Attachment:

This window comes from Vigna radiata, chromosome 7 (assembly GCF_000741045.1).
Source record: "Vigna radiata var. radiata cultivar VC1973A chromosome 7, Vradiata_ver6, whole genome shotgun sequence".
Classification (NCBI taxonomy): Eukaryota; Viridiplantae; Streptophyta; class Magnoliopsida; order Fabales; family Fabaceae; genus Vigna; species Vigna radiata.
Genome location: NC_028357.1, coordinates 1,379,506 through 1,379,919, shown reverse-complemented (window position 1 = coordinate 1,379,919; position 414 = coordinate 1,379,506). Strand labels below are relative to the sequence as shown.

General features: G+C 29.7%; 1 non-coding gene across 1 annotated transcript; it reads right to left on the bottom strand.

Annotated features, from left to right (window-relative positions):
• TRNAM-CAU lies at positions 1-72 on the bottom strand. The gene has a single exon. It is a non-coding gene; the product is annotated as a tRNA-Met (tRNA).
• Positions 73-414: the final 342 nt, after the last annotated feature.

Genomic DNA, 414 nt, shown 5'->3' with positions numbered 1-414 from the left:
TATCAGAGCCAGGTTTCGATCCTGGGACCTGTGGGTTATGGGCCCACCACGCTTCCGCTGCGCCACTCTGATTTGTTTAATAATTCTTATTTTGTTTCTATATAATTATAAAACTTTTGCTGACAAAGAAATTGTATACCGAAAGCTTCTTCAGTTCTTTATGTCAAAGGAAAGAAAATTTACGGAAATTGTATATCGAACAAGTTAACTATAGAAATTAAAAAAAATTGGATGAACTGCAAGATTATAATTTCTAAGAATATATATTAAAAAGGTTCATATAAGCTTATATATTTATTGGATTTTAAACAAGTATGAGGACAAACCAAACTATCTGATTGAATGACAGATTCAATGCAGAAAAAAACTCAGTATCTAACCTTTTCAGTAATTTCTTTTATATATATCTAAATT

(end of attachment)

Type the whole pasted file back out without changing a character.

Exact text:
This window comes from Vigna radiata, chromosome 7 (assembly GCF_000741045.1).
Source record: "Vigna radiata var. radiata cultivar VC1973A chromosome 7, Vradiata_ver6, whole genome shotgun sequence".
Classification (NCBI taxonomy): Eukaryota; Viridiplantae; Streptophyta; class Magnoliopsida; order Fabales; family Fabaceae; genus Vigna; species Vigna radiata.
Genome location: NC_028357.1, coordinates 1,379,506 through 1,379,919, shown reverse-complemented (window position 1 = coordinate 1,379,919; position 414 = coordinate 1,379,506). Strand labels below are relative to the sequence as shown.

General features: G+C 29.7%; 1 non-coding gene across 1 annotated transcript; it reads right to left on the bottom strand.

Annotated features, from left to right (window-relative positions):
• TRNAM-CAU lies at positions 1-72 on the bottom strand. The gene has a single exon. It is a non-coding gene; the product is annotated as a tRNA-Met (tRNA).
• Positions 73-414: the final 342 nt, after the last annotated feature.

Genomic DNA, 414 nt, shown 5'->3' with positions numbered 1-414 from the left:
TATCAGAGCCAGGTTTCGATCCTGGGACCTGTGGGTTATGGGCCCACCACGCTTCCGCTGCGCCACTCTGATTTGTTTAATAATTCTTATTTTGTTTCTATATAATTATAAAACTTTTGCTGACAAAGAAATTGTATACCGAAAGCTTCTTCAGTTCTTTATGTCAAAGGAAAGAAAATTTACGGAAATTGTATATCGAACAAGTTAACTATAGAAATTAAAAAAAATTGGATGAACTGCAAGATTATAATTTCTAAGAATATATATTAAAAAGGTTCATATAAGCTTATATATTTATTGGATTTTAAACAAGTATGAGGACAAACCAAACTATCTGATTGAATGACAGATTCAATGCAGAAAAAAACTCAGTATCTAACCTTTTCAGTAATTTCTTTTATATATATCTAAATT